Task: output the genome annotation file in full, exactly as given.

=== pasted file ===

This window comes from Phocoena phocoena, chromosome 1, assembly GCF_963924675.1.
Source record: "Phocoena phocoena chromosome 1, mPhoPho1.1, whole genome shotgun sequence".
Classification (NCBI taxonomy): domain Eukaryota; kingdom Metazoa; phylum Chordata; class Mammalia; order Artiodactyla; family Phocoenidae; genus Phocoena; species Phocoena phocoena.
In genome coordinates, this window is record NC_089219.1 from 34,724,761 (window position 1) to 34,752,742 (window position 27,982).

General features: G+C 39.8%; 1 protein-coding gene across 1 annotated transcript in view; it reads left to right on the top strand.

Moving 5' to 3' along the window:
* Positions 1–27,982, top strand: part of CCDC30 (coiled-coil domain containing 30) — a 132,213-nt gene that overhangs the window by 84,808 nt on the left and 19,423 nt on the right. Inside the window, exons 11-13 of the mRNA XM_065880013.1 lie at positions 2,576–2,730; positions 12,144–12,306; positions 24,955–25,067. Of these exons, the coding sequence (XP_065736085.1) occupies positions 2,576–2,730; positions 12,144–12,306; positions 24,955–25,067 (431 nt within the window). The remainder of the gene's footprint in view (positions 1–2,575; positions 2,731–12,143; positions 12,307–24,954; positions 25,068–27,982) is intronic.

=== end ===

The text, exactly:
This window comes from Phocoena phocoena, chromosome 1, assembly GCF_963924675.1.
Source record: "Phocoena phocoena chromosome 1, mPhoPho1.1, whole genome shotgun sequence".
Classification (NCBI taxonomy): domain Eukaryota; kingdom Metazoa; phylum Chordata; class Mammalia; order Artiodactyla; family Phocoenidae; genus Phocoena; species Phocoena phocoena.
In genome coordinates, this window is record NC_089219.1 from 34,724,761 (window position 1) to 34,752,742 (window position 27,982).

General features: G+C 39.8%; 1 protein-coding gene across 1 annotated transcript in view; it reads left to right on the top strand.

Moving 5' to 3' along the window:
* Positions 1–27,982, top strand: part of CCDC30 (coiled-coil domain containing 30) — a 132,213-nt gene that overhangs the window by 84,808 nt on the left and 19,423 nt on the right. Inside the window, exons 11-13 of the mRNA XM_065880013.1 lie at positions 2,576–2,730; positions 12,144–12,306; positions 24,955–25,067. Of these exons, the coding sequence (XP_065736085.1) occupies positions 2,576–2,730; positions 12,144–12,306; positions 24,955–25,067 (431 nt within the window). The remainder of the gene's footprint in view (positions 1–2,575; positions 2,731–12,143; positions 12,307–24,954; positions 25,068–27,982) is intronic.